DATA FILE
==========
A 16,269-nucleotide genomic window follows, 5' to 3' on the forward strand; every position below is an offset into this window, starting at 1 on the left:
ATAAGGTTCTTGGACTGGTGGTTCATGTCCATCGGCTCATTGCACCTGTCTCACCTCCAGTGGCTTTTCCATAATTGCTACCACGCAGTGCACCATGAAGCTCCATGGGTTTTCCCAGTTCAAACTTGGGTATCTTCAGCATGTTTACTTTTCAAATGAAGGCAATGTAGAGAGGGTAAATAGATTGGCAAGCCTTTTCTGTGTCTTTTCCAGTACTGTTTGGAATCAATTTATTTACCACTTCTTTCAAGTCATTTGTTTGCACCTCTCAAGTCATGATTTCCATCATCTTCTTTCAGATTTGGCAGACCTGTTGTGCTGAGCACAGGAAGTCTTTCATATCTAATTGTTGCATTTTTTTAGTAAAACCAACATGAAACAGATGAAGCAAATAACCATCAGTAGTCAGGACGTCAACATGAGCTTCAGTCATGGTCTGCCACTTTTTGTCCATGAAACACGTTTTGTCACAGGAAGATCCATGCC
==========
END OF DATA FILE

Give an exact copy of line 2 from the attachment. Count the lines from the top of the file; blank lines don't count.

ATAAGGTTCTTGGACTGGTGGTTCATGTCCATCGGCTCATTGCACCTGTCTCACCTCCAGTGGCTTTTCCATAATTGCTACCACGCAGTGCACCATGAAGCTCCATGGGTTTTCCCAGTTCAAACTTGGGTATCTTCAGCATGTTTACTTTTCAAATGAAGGCAATGTAGAGAGGGTAAATAGATTGGCAAGCCTTTTCTGTGTCTTTTCCAGTACTGTTTGGAATCAATTTATTTACCACTTCTTTCAAGTCATTTGTTTGCACCTCTCAAGTCATGATTTCCATCATCTTCTTTCAGATTTGGCAGACCTGTTGTGCTGAGCACAGGAAGTCTTTCATATCTAATTGTTGCATTTTTTTAGTAAAACCAACATGAAACAGATGAAGCAAATAACCATCAGTAGTCAGGACGTCAACATGAGCTTCAGTCATGGTCTGCCACTTTTTGTCCATGAAACACGTTTTGTCACAGGAAGATCCATGCC